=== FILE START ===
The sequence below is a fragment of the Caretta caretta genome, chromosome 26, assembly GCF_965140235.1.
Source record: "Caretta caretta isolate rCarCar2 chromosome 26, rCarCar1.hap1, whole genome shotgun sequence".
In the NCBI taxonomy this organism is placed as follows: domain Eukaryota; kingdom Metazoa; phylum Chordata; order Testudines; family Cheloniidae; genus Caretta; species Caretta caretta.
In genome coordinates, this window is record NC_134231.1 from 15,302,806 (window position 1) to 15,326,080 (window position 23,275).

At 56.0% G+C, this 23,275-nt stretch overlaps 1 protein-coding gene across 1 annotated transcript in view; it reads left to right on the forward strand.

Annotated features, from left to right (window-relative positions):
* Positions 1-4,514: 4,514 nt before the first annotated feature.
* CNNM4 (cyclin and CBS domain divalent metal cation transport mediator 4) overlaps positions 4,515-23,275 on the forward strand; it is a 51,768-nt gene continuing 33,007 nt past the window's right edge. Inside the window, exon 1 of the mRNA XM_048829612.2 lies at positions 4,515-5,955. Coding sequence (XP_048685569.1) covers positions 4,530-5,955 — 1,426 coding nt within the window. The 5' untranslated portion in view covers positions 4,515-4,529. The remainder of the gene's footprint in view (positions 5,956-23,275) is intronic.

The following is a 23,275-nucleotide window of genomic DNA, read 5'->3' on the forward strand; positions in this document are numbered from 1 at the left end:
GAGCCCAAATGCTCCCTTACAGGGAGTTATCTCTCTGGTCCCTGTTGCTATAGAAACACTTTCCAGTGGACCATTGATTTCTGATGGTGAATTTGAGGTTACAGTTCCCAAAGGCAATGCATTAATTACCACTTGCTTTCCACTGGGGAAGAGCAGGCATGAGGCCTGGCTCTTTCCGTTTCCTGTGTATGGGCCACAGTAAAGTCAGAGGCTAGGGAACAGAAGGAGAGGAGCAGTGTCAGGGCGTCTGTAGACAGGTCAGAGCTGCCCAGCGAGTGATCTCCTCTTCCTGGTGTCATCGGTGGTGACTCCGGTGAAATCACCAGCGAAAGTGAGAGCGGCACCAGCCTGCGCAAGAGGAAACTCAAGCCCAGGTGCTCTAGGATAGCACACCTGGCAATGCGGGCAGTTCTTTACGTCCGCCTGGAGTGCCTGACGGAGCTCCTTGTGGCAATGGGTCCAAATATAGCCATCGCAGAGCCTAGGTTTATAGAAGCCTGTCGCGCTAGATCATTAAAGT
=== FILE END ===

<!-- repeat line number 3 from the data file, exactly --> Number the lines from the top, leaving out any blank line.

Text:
In the NCBI taxonomy this organism is placed as follows: domain Eukaryota; kingdom Metazoa; phylum Chordata; order Testudines; family Cheloniidae; genus Caretta; species Caretta caretta.